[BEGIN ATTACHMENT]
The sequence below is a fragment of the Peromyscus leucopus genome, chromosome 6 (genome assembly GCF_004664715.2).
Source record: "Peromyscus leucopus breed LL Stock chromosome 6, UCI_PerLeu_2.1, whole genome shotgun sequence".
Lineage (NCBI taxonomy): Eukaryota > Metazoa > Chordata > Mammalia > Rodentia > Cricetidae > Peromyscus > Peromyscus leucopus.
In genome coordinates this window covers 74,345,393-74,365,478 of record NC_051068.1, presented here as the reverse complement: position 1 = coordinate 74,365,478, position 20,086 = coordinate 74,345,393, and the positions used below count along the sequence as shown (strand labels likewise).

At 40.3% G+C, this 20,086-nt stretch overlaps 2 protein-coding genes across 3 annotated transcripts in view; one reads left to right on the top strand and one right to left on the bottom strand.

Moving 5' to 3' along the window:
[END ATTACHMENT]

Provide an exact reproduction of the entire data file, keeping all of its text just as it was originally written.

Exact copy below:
The sequence below is a fragment of the Peromyscus leucopus genome, chromosome 6 (genome assembly GCF_004664715.2).
Source record: "Peromyscus leucopus breed LL Stock chromosome 6, UCI_PerLeu_2.1, whole genome shotgun sequence".
Lineage (NCBI taxonomy): Eukaryota > Metazoa > Chordata > Mammalia > Rodentia > Cricetidae > Peromyscus > Peromyscus leucopus.
In genome coordinates this window covers 74,345,393-74,365,478 of record NC_051068.1, presented here as the reverse complement: position 1 = coordinate 74,365,478, position 20,086 = coordinate 74,345,393, and the positions used below count along the sequence as shown (strand labels likewise).

At 40.3% G+C, this 20,086-nt stretch overlaps 2 protein-coding genes across 3 annotated transcripts in view; one reads left to right on the top strand and one right to left on the bottom strand.

Moving 5' to 3' along the window: